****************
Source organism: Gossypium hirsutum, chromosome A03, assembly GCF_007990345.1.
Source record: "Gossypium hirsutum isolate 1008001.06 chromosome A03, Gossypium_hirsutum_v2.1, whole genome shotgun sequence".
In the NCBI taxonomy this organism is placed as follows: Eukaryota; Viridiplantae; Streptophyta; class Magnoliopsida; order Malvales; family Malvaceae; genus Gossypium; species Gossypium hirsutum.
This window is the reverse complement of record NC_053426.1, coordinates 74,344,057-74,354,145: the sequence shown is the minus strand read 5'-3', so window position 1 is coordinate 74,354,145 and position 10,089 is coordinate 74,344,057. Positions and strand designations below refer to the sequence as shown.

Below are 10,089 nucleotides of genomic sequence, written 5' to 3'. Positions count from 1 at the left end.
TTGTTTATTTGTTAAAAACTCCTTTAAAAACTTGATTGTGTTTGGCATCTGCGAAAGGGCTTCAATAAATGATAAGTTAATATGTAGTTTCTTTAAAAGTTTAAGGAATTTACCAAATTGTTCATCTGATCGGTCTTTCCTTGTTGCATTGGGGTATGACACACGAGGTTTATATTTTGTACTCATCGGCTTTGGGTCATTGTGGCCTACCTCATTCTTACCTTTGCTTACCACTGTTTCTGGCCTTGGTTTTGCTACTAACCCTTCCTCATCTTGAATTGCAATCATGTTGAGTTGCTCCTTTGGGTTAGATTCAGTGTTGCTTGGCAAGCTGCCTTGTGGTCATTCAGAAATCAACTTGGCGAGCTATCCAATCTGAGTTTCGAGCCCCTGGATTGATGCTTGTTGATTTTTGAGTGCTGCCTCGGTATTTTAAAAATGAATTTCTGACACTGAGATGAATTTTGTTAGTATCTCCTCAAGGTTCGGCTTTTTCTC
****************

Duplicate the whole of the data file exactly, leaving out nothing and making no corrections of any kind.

Source organism: Gossypium hirsutum, chromosome A03, assembly GCF_007990345.1.
Source record: "Gossypium hirsutum isolate 1008001.06 chromosome A03, Gossypium_hirsutum_v2.1, whole genome shotgun sequence".
In the NCBI taxonomy this organism is placed as follows: Eukaryota; Viridiplantae; Streptophyta; class Magnoliopsida; order Malvales; family Malvaceae; genus Gossypium; species Gossypium hirsutum.
This window is the reverse complement of record NC_053426.1, coordinates 74,344,057-74,354,145: the sequence shown is the minus strand read 5'-3', so window position 1 is coordinate 74,354,145 and position 10,089 is coordinate 74,344,057. Positions and strand designations below refer to the sequence as shown.

Below are 10,089 nucleotides of genomic sequence, written 5' to 3'. Positions count from 1 at the left end.
TTGTTTATTTGTTAAAAACTCCTTTAAAAACTTGATTGTGTTTGGCATCTGCGAAAGGGCTTCAATAAATGATAAGTTAATATGTAGTTTCTTTAAAAGTTTAAGGAATTTACCAAATTGTTCATCTGATCGGTCTTTCCTTGTTGCATTGGGGTATGACACACGAGGTTTATATTTTGTACTCATCGGCTTTGGGTCATTGTGGCCTACCTCATTCTTACCTTTGCTTACCACTGTTTCTGGCCTTGGTTTTGCTACTAACCCTTCCTCATCTTGAATTGCAATCATGTTGAGTTGCTCCTTTGGGTTAGATTCAGTGTTGCTTGGCAAGCTGCCTTGTGGTCATTCAGAAATCAACTTGGCGAGCTATCCAATCTGAGTTTCGAGCCCCTGGATTGATGCTTGTTGATTTTTGAGTGCTGCCTCGGTATTTTAAAAATGAATTTCTGACACTGAGATGAATTTTGTTAGTATCTCCTCAAGGTTCGGCTTTTTCTC